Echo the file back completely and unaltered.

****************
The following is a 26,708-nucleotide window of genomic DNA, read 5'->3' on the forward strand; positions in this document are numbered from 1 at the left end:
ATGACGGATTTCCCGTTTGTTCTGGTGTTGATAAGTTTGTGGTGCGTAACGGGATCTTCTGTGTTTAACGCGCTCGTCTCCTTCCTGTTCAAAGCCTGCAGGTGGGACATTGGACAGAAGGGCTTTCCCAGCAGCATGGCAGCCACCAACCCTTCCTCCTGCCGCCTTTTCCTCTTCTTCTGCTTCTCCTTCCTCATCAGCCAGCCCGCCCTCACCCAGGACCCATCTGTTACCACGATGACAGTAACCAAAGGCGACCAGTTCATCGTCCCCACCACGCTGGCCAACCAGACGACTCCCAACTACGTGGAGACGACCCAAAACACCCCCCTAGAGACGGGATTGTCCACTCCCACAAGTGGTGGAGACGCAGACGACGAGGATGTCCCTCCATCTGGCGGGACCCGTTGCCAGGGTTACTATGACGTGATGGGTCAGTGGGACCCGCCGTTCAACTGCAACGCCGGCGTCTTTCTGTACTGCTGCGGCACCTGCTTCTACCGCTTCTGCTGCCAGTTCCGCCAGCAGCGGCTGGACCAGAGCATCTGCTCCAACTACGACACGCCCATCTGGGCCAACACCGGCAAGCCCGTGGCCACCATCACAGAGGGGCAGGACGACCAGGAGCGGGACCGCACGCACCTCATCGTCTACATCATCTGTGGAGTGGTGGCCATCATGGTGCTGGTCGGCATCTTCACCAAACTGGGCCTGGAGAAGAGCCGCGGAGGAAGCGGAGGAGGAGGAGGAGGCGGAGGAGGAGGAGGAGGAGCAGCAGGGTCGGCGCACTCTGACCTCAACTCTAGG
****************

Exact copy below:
The following is a 26,708-nucleotide window of genomic DNA, read 5'->3' on the forward strand; positions in this document are numbered from 1 at the left end:
ATGACGGATTTCCCGTTTGTTCTGGTGTTGATAAGTTTGTGGTGCGTAACGGGATCTTCTGTGTTTAACGCGCTCGTCTCCTTCCTGTTCAAAGCCTGCAGGTGGGACATTGGACAGAAGGGCTTTCCCAGCAGCATGGCAGCCACCAACCCTTCCTCCTGCCGCCTTTTCCTCTTCTTCTGCTTCTCCTTCCTCATCAGCCAGCCCGCCCTCACCCAGGACCCATCTGTTACCACGATGACAGTAACCAAAGGCGACCAGTTCATCGTCCCCACCACGCTGGCCAACCAGACGACTCCCAACTACGTGGAGACGACCCAAAACACCCCCCTAGAGACGGGATTGTCCACTCCCACAAGTGGTGGAGACGCAGACGACGAGGATGTCCCTCCATCTGGCGGGACCCGTTGCCAGGGTTACTATGACGTGATGGGTCAGTGGGACCCGCCGTTCAACTGCAACGCCGGCGTCTTTCTGTACTGCTGCGGCACCTGCTTCTACCGCTTCTGCTGCCAGTTCCGCCAGCAGCGGCTGGACCAGAGCATCTGCTCCAACTACGACACGCCCATCTGGGCCAACACCGGCAAGCCCGTGGCCACCATCACAGAGGGGCAGGACGACCAGGAGCGGGACCGCACGCACCTCATCGTCTACATCATCTGTGGAGTGGTGGCCATCATGGTGCTGGTCGGCATCTTCACCAAACTGGGCCTGGAGAAGAGCCGCGGAGGAAGCGGAGGAGGAGGAGGAGGCGGAGGAGGAGGAGGAGGAGCAGCAGGGTCGGCGCACTCTGACCTCAACTCTAGG